Favorite island: Virgin Gorda.
Favorite beach: The seemingly endless beach at Punta Sal in Peru. The huge Pacific rollers come crashing in, I used to body surf for hours. Hemingway used to fish for Marlin there.
Favorite fancy restaurant: The Ritz in London. I nearly went into labour there with my third child.
Favorite hole-in-the-wall: Greasy spoon cafes in London’s East End which serve tea you could stand a spoon in and piping hot all-day breakfasts.
Favorite bar: The American bar in the Savoy.
Favorite fruit: Figs.
Favorite food: Sushi.
Least favorite food: Tripe.
Drink of choice (in the air and on the ground): Caipirinha on the ground, water in the air, Champagne if it’s a night flight.
Favorite travel movie(s): The Quiet American. It’s not a travel movie as such but it is so evocative. I went to Vietnam in the early 90s and fell in love with its beauty and exoticism.
Favorite travel show(s): I love Bear Grylls’ survival shows filmed around the globe.
Favorite travel book(s): Wilfred Thesiger’s “Arabian Sands”; “Ninety Degrees North: The Quest for the North Pole” by Fergus Fleming. Extreme heat, extreme cold, epic landscapes, heroic endurance…
Right now I am reading: “I am Pilgrim”—mesmerizing!
Top 3 favorite travel newsletters/magazines/blogs: Condé Nast Travel, , .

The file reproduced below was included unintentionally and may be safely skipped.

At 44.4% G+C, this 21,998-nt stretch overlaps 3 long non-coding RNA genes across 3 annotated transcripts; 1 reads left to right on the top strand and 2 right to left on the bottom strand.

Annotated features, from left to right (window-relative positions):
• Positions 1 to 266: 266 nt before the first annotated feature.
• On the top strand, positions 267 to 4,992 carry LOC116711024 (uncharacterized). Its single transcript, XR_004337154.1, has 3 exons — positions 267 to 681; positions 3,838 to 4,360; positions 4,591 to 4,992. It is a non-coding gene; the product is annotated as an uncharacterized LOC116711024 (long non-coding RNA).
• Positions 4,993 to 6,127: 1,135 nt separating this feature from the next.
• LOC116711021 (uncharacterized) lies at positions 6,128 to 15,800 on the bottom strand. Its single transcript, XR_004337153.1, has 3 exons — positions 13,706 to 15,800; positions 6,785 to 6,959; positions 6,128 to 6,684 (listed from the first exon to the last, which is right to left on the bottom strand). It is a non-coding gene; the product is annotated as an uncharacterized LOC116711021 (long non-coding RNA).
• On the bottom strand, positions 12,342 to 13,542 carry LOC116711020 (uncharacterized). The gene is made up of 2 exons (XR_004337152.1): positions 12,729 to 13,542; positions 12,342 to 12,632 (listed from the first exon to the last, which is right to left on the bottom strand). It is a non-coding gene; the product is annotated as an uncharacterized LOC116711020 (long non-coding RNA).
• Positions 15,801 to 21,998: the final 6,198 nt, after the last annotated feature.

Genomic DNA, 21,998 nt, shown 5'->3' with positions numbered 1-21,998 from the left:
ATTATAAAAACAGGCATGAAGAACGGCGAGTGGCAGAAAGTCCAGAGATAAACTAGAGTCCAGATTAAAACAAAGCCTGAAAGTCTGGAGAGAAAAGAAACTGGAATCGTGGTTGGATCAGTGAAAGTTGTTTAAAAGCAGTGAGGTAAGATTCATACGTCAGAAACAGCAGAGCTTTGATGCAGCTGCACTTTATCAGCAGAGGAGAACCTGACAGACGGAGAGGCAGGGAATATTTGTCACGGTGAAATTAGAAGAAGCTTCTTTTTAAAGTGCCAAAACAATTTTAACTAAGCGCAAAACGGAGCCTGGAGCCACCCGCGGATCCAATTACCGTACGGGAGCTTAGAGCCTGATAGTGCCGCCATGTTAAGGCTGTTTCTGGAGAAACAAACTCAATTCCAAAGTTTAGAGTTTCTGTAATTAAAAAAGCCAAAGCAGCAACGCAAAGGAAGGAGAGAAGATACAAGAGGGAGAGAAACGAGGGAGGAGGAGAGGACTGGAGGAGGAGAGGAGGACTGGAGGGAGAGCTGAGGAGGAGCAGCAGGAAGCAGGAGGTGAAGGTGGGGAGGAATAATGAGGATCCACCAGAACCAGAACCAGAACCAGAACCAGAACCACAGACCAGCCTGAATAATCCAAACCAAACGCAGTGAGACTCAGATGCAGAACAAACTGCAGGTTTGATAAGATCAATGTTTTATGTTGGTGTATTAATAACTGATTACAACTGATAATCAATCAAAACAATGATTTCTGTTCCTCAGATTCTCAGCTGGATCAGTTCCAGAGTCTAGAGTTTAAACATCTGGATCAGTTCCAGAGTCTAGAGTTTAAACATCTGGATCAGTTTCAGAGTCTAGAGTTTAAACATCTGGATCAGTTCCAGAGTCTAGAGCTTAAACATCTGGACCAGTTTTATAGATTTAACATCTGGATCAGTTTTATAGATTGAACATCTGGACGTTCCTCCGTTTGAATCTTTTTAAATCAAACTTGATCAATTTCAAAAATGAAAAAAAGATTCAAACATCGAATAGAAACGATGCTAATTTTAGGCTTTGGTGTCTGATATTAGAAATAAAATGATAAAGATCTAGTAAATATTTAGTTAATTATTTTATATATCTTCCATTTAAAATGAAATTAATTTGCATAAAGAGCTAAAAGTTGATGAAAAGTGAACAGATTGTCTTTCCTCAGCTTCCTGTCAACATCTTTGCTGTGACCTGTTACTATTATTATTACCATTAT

Favorite travel website(s)—besides Hundredbacklinks.com, of course! .
5 things you bring on a plane: Two good books if it’s a long flight, lip balm, extra water, a massive scarf that can double as a blanket, my notebook and a selection of pens.
What do you always seem to forget? Face cream and all that beauty malarkey.
What do you like least about travel? Delays.
What do you want your loved one to buy you from an airport Duty Free store? Dates from Dubai Duty Free.
Favorite travel app(s): Yahoo Weather.
Most embarrassing travel moment: I was flying back to Peru (where I then lived) from London. I’d had a tooth removed in London (a Peruvian dentist had butchered it some months before doing a root canal). I had to gargle with TCP liquid, a strong antiseptic, after meals. It really stinks. Unfortunately, it also smells like chlorine which can be used in bomb-making. Soon the smell of the TCP had permeated the entire plane and all the air hostesses and air hosts started desperately searching for the source of the smell. I had own up that it was my mouth.
Worst travel moment: That would be when two gunboats of Iranian Marines, armed with Kalashnikovs, rammed our sailboat in the Persian Gulf and then took me and my husband hostage.
What’s your dream destination? The Arctic Circle. I really want to stay in the Ice Hotel and see the Northern lights.
Favorite travel charity: I really love the airlines who collect change when you disembark your plane. It’s such a clever idea and has raised tens of millions of dollars for multiple charities.
Best travel tip: My first response would be to say avoid dictatorships, but then I’ve been to many countries run by dictators and had a great time. A more positive slant would be: find somewhere to walk, find somewhere to swim, whether it be a river, a lake or the sea. Walking and swimming really ground you in a place.